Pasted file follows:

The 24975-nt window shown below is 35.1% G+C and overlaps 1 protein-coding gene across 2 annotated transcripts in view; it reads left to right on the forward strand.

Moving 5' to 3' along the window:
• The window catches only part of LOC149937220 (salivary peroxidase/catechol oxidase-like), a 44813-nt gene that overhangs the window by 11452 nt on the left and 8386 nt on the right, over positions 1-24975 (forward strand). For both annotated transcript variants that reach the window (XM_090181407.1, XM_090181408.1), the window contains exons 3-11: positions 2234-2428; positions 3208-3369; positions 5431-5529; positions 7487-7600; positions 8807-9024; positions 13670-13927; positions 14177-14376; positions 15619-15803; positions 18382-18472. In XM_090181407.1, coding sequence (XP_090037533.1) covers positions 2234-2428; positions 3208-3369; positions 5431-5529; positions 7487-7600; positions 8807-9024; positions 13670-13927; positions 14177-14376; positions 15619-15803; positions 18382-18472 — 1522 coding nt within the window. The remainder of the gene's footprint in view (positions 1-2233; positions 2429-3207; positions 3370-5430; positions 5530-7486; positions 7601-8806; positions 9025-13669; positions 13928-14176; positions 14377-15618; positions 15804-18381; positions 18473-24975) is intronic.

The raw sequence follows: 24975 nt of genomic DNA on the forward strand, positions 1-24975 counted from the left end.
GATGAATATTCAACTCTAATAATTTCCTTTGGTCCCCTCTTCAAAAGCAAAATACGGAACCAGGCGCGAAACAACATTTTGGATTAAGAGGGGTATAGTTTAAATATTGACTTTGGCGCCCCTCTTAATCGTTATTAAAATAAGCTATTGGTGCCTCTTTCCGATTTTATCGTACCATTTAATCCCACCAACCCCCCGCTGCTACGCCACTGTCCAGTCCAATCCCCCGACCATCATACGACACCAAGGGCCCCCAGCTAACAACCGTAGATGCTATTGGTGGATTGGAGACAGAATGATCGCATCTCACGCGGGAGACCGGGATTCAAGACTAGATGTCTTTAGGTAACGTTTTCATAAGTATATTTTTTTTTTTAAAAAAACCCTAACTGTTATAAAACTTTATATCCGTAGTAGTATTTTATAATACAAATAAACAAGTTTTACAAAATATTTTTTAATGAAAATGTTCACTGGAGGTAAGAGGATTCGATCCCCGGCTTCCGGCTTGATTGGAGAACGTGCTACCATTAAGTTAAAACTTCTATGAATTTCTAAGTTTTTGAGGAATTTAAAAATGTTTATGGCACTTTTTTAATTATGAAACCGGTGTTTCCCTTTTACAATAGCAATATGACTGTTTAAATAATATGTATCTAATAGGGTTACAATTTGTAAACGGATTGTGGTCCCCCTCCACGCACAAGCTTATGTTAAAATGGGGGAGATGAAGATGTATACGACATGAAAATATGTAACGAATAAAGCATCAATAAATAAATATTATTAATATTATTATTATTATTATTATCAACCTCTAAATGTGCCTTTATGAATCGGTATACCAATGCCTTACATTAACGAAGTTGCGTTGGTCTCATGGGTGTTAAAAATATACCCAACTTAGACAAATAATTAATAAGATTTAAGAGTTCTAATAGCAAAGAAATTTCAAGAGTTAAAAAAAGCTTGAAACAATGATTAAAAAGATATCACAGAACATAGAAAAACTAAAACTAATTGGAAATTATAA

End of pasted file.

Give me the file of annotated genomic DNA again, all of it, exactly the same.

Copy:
The 24975-nt window shown below is 35.1% G+C and overlaps 1 protein-coding gene across 2 annotated transcripts in view; it reads left to right on the forward strand.

Moving 5' to 3' along the window:
• The window catches only part of LOC149937220 (salivary peroxidase/catechol oxidase-like), a 44813-nt gene that overhangs the window by 11452 nt on the left and 8386 nt on the right, over positions 1-24975 (forward strand). For both annotated transcript variants that reach the window (XM_090181407.1, XM_090181408.1), the window contains exons 3-11: positions 2234-2428; positions 3208-3369; positions 5431-5529; positions 7487-7600; positions 8807-9024; positions 13670-13927; positions 14177-14376; positions 15619-15803; positions 18382-18472. In XM_090181407.1, coding sequence (XP_090037533.1) covers positions 2234-2428; positions 3208-3369; positions 5431-5529; positions 7487-7600; positions 8807-9024; positions 13670-13927; positions 14177-14376; positions 15619-15803; positions 18382-18472 — 1522 coding nt within the window. The remainder of the gene's footprint in view (positions 1-2233; positions 2429-3207; positions 3370-5430; positions 5530-7486; positions 7601-8806; positions 9025-13669; positions 13928-14176; positions 14377-15618; positions 15804-18381; positions 18473-24975) is intronic.

The raw sequence follows: 24975 nt of genomic DNA on the forward strand, positions 1-24975 counted from the left end.
GATGAATATTCAACTCTAATAATTTCCTTTGGTCCCCTCTTCAAAAGCAAAATACGGAACCAGGCGCGAAACAACATTTTGGATTAAGAGGGGTATAGTTTAAATATTGACTTTGGCGCCCCTCTTAATCGTTATTAAAATAAGCTATTGGTGCCTCTTTCCGATTTTATCGTACCATTTAATCCCACCAACCCCCCGCTGCTACGCCACTGTCCAGTCCAATCCCCCGACCATCATACGACACCAAGGGCCCCCAGCTAACAACCGTAGATGCTATTGGTGGATTGGAGACAGAATGATCGCATCTCACGCGGGAGACCGGGATTCAAGACTAGATGTCTTTAGGTAACGTTTTCATAAGTATATTTTTTTTTTTAAAAAAACCCTAACTGTTATAAAACTTTATATCCGTAGTAGTATTTTATAATACAAATAAACAAGTTTTACAAAATATTTTTTAATGAAAATGTTCACTGGAGGTAAGAGGATTCGATCCCCGGCTTCCGGCTTGATTGGAGAACGTGCTACCATTAAGTTAAAACTTCTATGAATTTCTAAGTTTTTGAGGAATTTAAAAATGTTTATGGCACTTTTTTAATTATGAAACCGGTGTTTCCCTTTTACAATAGCAATATGACTGTTTAAATAATATGTATCTAATAGGGTTACAATTTGTAAACGGATTGTGGTCCCCCTCCACGCACAAGCTTATGTTAAAATGGGGGAGATGAAGATGTATACGACATGAAAATATGTAACGAATAAAGCATCAATAAATAAATATTATTAATATTATTATTATTATTATTATCAACCTCTAAATGTGCCTTTATGAATCGGTATACCAATGCCTTACATTAACGAAGTTGCGTTGGTCTCATGGGTGTTAAAAATATACCCAACTTAGACAAATAATTAATAAGATTTAAGAGTTCTAATAGCAAAGAAATTTCAAGAGTTAAAAAAAGCTTGAAACAATGATTAAAAAGATATCACAGAACATAGAAAAACTAAAACTAATTGGAAATTATAA